“This time around, there seems to be more careful thought into putting out a proposal and more of an openness of the staff and commissioners to listening to the views of the stakeholders,” Joe said in an interview.
SEC Chairman Mary Jo White said last month that the goal of new regulation is to mitigate the systemic risk posed by some money funds while preserving the product’s value to investors.
The Chamber, which has sued the SEC over other regulations, lauded a recent commission analysis for rigorously studying the issue. The report found that SEC reforms passed in 2010 wouldn’t have prevented the Reserve Primary Fund from breaking the buck and being liquidated. Those rule changes included new minimum liquidity levels, shorter average maturity limits, tougher credit quality standards and new disclosure requirements.
The SEC has held talks with the Internal Revenue Service over the tax implications of a floating-share value for money funds, since investors could owe taxes if they recorded a capital gain when selling shares. The proposal considered tomorrow isn’t expected to indicate the IRS’s decision on whether to waive the tax rules.
“I am not quite sure they can just wave their magic wand and at a the drop of a pin, give relief to it,” Joe said. “It may require congressional action to solve that problem.”
The $2.6 trillion money fund industry includes 580 funds, according to the Investment Company Institute. The top 10 fund families, including those run by Fidelity Investments, JPMorgan Chase & Co., and Federated Investors Inc., control 75 percent of assets, according to Crane Data LLC, a research firm in Westborough, Massachusetts.
The largest U.S. money-fund providers shifted their lobbying this year away from all-out opposition to limiting the scope of potential new rules.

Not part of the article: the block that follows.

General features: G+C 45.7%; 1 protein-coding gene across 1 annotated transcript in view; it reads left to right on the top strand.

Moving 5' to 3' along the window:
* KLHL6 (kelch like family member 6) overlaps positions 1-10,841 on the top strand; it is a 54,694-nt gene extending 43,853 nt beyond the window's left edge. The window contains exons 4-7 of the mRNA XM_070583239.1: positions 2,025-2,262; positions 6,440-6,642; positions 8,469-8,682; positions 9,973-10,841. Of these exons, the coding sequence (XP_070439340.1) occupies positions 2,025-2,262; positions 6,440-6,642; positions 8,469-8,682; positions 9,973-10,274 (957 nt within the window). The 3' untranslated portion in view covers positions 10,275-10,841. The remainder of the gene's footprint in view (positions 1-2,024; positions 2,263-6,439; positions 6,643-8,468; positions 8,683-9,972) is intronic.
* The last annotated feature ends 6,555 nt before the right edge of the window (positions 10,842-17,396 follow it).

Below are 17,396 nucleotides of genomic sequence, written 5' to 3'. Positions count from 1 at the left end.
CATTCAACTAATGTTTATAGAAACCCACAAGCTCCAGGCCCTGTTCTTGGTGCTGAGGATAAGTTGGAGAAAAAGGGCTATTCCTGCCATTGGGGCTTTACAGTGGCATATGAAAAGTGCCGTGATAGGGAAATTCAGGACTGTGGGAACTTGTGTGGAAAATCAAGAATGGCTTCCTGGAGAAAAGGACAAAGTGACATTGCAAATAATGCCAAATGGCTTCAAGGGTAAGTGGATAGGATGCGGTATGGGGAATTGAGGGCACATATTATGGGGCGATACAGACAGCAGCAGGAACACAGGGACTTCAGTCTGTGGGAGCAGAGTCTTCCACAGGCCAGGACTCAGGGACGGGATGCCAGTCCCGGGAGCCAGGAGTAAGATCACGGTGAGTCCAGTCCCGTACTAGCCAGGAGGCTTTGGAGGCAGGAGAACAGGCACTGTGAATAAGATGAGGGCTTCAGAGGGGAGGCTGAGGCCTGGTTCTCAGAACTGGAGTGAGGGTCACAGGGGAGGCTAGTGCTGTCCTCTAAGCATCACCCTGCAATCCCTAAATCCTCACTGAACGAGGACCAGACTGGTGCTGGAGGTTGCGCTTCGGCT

A proposal limiting rule changes to prime institutional funds would be a victory for companies including Fidelity, Vanguard and Charles Schwab Corp. All three called for exempting funds that invest only in government debt or municipal bonds, as well as all funds that serve only retail investors. They pointed to data showing that withdrawals in the weeks following Reserve Primary’s demise were concentrated in prime institutional funds.
The proposal also appears to favor ideas championed by asset manager BlackRock Inc., which called for allowing funds to maintain their $1 share value while imposing a 1 percent fee on withdrawals when a fund’s weekly liquidity dropped below half the required level.
Federated Investors Inc., the third-largest manager of U.S. money-market funds, said last year it would sue to block changes contemplated by the SEC. Federated has said a floating net-asset value would destroy the value of money funds and lead to a substantially smaller industry.
Meghan McAndrew, a Federated spokeswoman, said the Pittsburgh-based fund company believes the SEC’s 2010 reforms were sufficient to improve the transparency and strength of money funds.
“You have a lack of consensus about whether there is an issue that needs to be resolved and how it needs to be resolved,” said Barbash, co-chairman of the asset management practice at Willkie Farr & Gallagher LLP. “That is what makes this an extraordinarily difficult environment in which to do a rule.”